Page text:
Proprietary information such as customer lists and recipes are intellectual property. However they are not formally protected in the same way as are trademarks, copyrights or patents. These and other types of confidential information can only be protected if they are treated as trade secrets.
If you own a business, you want to know that your entrepreneurial efforts will result in making money. However, many entrepreneurs struggle to recognize where they are making money and where they are not!
Most entrepreneurs find themselves extremely reluctant to turn away an order for any reason. The notion of telling a client or customer that their business or order is too small is frightening to even the most seasoned entrepreneur. However, if you don’t want to leave money on the table, and instead desire to make more profit, setting and enforcing a minimum order policy is absolutely necessary!
It takes a special kind of person to start a business: a rare combination of drive, ambition, creativity, tenacity and impatience for action. But even within the community of business experts and entrepreneurs there is a special breed of person known as a “serial entrepreneur.”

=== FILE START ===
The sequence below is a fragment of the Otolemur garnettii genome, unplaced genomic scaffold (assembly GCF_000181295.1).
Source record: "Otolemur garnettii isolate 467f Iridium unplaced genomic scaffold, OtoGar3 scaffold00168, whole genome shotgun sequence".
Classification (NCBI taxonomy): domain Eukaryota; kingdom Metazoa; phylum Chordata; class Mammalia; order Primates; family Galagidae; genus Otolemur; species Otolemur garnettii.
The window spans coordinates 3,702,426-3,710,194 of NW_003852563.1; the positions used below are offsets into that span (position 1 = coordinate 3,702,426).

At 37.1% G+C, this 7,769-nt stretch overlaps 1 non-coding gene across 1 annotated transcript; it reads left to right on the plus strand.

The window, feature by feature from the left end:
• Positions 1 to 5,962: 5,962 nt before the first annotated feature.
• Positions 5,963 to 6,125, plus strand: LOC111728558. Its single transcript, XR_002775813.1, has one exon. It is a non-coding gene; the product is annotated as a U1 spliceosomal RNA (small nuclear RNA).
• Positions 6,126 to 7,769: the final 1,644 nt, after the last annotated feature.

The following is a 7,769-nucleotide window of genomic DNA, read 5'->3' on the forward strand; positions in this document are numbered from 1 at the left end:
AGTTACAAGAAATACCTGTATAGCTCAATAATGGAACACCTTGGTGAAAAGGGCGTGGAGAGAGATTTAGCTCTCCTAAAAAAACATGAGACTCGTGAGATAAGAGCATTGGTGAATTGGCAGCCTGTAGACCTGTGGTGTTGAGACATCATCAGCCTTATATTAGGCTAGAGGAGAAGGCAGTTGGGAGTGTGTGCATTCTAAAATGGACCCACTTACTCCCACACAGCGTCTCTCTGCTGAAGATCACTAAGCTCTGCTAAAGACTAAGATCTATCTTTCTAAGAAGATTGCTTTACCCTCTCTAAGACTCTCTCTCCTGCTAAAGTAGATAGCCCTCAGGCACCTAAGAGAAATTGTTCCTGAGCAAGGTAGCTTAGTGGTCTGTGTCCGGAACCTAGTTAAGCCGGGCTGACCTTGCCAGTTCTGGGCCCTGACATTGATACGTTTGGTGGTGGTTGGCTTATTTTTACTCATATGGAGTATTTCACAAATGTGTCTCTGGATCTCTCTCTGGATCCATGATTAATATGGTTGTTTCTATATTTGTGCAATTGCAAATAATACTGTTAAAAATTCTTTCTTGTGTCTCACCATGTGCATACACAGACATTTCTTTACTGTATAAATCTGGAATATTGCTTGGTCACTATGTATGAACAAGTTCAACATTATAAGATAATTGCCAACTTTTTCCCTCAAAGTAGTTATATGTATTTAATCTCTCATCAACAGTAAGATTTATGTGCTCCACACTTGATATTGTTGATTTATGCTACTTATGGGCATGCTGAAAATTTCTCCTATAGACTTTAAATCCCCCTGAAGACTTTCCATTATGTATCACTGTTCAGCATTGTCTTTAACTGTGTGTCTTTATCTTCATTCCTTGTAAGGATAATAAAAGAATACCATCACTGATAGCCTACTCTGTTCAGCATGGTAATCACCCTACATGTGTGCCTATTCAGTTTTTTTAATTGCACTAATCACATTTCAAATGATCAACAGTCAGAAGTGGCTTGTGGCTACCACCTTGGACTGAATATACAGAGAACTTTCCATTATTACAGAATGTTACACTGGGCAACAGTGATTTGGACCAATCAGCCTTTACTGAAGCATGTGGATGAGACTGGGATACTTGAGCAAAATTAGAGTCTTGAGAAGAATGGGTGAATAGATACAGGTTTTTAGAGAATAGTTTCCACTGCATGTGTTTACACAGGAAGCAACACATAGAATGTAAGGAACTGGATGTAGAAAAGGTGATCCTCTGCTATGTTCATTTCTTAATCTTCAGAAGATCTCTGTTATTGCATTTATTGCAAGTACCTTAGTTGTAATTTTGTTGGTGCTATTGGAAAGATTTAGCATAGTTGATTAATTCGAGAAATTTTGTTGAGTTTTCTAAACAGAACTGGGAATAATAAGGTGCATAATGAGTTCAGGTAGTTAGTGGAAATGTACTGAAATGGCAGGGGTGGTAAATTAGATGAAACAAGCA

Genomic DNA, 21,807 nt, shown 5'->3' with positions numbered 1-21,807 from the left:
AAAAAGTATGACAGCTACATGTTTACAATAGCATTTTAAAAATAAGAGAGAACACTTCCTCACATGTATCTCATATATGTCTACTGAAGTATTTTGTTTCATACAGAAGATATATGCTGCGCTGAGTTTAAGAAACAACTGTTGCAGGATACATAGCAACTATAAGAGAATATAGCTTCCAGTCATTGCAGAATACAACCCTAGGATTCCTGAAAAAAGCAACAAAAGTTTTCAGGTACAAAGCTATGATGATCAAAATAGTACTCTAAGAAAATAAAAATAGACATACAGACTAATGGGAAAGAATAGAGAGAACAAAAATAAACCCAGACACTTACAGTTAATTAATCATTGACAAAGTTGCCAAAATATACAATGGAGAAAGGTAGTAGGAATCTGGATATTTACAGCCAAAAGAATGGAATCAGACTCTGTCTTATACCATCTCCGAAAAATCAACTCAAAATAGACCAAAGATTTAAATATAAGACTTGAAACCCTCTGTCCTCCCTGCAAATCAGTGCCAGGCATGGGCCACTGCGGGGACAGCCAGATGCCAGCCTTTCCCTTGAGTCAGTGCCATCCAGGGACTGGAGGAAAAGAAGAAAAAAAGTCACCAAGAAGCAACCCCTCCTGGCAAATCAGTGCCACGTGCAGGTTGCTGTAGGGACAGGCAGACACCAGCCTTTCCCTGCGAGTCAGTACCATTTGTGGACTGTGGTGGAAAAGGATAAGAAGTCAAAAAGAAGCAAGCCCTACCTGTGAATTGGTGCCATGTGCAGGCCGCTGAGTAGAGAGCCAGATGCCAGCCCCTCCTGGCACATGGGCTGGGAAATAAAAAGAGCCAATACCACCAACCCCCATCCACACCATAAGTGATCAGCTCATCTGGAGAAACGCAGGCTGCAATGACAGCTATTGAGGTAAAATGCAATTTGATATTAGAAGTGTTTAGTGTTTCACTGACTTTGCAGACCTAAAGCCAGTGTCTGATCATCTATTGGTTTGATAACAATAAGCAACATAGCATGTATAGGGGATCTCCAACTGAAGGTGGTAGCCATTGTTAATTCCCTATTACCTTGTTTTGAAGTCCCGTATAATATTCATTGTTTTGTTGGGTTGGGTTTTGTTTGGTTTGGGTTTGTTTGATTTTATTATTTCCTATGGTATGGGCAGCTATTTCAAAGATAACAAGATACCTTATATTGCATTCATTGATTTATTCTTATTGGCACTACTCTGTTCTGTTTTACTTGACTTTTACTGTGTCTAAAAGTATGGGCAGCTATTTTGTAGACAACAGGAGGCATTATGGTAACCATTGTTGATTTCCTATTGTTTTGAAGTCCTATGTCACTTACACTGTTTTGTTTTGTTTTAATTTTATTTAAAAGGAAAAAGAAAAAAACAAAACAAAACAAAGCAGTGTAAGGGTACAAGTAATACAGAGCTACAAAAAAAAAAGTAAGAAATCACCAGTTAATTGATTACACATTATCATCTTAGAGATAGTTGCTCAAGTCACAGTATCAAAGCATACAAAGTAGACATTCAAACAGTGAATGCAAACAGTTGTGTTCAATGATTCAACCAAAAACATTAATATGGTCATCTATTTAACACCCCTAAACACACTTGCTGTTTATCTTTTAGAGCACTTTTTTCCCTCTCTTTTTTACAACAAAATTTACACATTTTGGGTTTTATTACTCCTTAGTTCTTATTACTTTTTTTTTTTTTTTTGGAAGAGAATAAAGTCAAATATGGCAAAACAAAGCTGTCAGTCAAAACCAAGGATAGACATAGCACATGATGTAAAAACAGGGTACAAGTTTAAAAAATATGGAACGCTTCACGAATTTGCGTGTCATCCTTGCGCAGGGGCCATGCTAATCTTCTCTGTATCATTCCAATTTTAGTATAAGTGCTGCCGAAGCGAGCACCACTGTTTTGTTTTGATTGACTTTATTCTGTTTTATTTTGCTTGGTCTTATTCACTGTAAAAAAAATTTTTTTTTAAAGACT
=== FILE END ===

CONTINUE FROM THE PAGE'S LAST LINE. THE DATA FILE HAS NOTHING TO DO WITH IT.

As I listen to the stories told by many entrepreneurs, it reminds me of the dangers they face in part because of their own abilities. Many entrepreneurs are literally jack of all trades. They are very good at doing many things! This trait has allowed them to strike out and start their own business. How in the world could this trait be bad you wonder?
Intellectual property is a concept that is not obvious to most people; you probably have heard of it, but what is it really? Intellectual property is the result of human ingenuity and creativity and the law provides mechanisms through which creativity can be protected. Intellectual property can be broken down into three parts.
Your worst nightmare comes true! You get an email on Friday afternoon from your largest customer indicating that they are changing suppliers for “strategic reasons.” They represent 20% of your sales revenue and 35% of your profits.
When you started your small or family business you more than likely developed a business plan. In this plan you laid out your purpose, vision, and strategy in great detail. As your business grew you created contracts, invoices, marketing materials, and other documents, all on paper, so that you had written evidence to signal agreements, to showcase your work, and to provide the necessary leverage should you ever have needed it.